Thursday, April 25, 2013

Comments regarding the proposed slots parlor

I was asked by several members of the community to post my testimony before the City Council on Tuesday. It here follows.

My name is Tracy O'Connell Novick and I serve on the Worcester School Committee. It is in that capacity that I am before you tonight.
The petition I have placed before you tonight mirrors an item placed on the School Committee agenda for Thursday. It is my grave concern over an apparent rush to negotiate that I placed the item here as well.
I would further call your attention to the fact that I represent a constituency unable to vote.
Mr. Chair, you and this Council know me--I do not appear before you without doing research. When I learned that Rush Street Gaming was proposing a slots parlor for Worcester, I naturally looked at slots parlors and at Rush Street Gaming.
Regarding slots parlors--
Teenagers have an addiction to gambling at 2 to 4 times the rate of adults. Due to their still developing pre-frontal cortex, teenagers are uniquely in danger of developing an addiction to gambling, as they are to other addictive behaviors. It is ironic, Mr. Chair, that at a time this city is considering the creation of a high school for those in recovery from addiction to drugs and alcohol, we would be considering a facility that will allow for the creation of new addicts--gamblers. As addiction to gambling correlates with other addictive behaviors...let's just say, Mr. Chair, that if we open a slots parlor, we're going to need that high school.
Of course, teenagers are not allowed in a slots parlor. Rush Street Gaming has a history, however, of allowing underaged gamblers into their facilities. In multiple facilities in mulitple states, they have been fined, repeatedly, for underaged gamblers.
They don't, Mr. Chair, respect the law
I've been asked--wouldn't you like to see the tax base increase? I would--and this won't do it. Every slot machine removes the equivalent of a job from the local economy, with the discretionary (and non-discretionary) money it vacuums up and sends out of state. For this proposed facility, that's 1250 jobs per year that Worcester will be losing.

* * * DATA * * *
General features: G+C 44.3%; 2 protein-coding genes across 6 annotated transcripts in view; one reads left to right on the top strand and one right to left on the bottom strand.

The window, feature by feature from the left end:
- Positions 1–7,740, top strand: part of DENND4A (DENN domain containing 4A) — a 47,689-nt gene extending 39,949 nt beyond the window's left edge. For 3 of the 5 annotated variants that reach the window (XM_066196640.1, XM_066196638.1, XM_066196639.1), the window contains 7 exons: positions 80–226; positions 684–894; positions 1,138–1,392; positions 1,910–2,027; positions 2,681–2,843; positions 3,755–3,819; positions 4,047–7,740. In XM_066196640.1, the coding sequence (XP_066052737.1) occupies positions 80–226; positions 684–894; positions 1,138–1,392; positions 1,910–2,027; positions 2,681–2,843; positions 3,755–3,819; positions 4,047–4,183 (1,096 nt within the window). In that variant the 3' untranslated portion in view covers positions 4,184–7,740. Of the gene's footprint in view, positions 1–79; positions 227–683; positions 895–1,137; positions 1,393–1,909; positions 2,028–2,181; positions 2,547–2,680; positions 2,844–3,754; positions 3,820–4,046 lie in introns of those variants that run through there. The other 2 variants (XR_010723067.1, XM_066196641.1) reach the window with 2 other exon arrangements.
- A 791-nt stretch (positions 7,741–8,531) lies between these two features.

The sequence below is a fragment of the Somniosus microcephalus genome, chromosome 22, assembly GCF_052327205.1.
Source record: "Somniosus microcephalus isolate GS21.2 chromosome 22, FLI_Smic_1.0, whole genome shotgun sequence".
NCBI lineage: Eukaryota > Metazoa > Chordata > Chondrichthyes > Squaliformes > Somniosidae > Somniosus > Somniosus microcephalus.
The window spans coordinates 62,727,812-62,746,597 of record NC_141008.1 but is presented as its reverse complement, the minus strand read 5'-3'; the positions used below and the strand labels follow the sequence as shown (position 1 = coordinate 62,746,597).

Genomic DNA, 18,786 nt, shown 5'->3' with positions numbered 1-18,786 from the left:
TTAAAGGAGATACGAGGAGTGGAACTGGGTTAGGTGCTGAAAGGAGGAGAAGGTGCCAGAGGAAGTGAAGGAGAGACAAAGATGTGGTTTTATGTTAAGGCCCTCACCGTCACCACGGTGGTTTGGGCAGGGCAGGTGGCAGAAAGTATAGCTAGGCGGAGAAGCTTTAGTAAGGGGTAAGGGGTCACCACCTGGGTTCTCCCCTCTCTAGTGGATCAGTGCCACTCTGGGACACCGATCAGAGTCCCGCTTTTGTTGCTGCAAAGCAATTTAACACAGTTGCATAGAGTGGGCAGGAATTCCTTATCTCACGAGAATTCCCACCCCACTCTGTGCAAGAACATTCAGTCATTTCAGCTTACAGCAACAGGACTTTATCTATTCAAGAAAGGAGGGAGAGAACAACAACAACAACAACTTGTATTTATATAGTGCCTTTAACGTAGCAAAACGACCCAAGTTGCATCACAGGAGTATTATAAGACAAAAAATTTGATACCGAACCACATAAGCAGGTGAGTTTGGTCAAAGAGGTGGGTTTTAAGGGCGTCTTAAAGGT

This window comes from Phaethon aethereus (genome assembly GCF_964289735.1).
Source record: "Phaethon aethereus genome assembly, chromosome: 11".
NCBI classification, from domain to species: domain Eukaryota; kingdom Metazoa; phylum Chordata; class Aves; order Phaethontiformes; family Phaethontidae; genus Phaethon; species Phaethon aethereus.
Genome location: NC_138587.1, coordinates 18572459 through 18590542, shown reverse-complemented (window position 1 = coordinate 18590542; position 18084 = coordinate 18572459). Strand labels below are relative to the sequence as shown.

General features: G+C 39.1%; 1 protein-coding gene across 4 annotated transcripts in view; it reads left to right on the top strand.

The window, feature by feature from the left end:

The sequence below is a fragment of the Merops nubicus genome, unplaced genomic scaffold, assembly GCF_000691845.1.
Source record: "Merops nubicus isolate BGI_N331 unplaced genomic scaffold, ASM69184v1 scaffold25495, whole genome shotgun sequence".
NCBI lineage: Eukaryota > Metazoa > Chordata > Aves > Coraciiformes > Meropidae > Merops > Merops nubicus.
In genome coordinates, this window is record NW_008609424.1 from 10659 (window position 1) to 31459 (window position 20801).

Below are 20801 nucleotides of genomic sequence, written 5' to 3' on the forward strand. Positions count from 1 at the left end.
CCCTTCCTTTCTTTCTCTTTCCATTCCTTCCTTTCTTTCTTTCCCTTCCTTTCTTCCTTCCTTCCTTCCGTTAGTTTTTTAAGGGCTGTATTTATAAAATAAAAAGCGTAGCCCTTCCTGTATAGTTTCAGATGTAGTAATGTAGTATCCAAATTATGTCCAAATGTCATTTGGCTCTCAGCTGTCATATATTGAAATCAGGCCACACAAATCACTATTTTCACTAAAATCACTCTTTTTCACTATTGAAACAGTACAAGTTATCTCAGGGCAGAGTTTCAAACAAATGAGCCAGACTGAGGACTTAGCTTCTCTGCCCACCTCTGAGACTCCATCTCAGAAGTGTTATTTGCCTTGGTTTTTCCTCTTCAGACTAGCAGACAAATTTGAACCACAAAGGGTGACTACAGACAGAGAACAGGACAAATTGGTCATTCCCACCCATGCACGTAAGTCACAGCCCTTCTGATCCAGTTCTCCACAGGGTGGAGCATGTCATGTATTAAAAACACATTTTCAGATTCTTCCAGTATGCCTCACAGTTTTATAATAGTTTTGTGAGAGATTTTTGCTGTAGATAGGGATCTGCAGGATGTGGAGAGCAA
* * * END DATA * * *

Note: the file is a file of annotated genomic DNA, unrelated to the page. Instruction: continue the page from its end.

Moreover, an increase in the tax base assumes that Rush Street Gaming pays their taxes as assessed. But, Mr. Chair, they don't do that anywhere else--why do we think Worcester would be any different?In every single city in which they operate, Rush Street Gaming has appealed their tax assessment. In Pittsburgh, the casino had barely opened their doors when Rush Street filed for an appeal. They have done so in every subsequent year as well.
These cities have to go to court, time and again, against Rush Street's well-funded lawyers to collect their taxes.
This has a particular danger in Massachusetts. Should a slots parlor open here, its assessment will be added to the aggregate wealth of the community.
That means our Chapter 70 aid will be cut.
...which would be fine, except that our aggregate wealth won't be higher.
The city will be on the hook for the difference, but won't have the money to pay the school budget because we have made a deal with someone who does not pay his assessed taxes.
The same is true, Mr. Chair, unrestricted lottery aid. It has already fallen for FY14; it will, we know, fall further with a slots parlor. To tie our local tax base to a bad dealer is folly.
This is just a glimpse, Mr. Chair, of the economic instability and detrimental impacts of a slots parlor. It has been said by those who study them that there is nothing so destabilizing to the local economy as a slots parlor. Mitigation is not possible--it is too destructive.
I ask, Mr. Chair, for myself and for my constituents--who cannot vote--do not enter into these negotiations.

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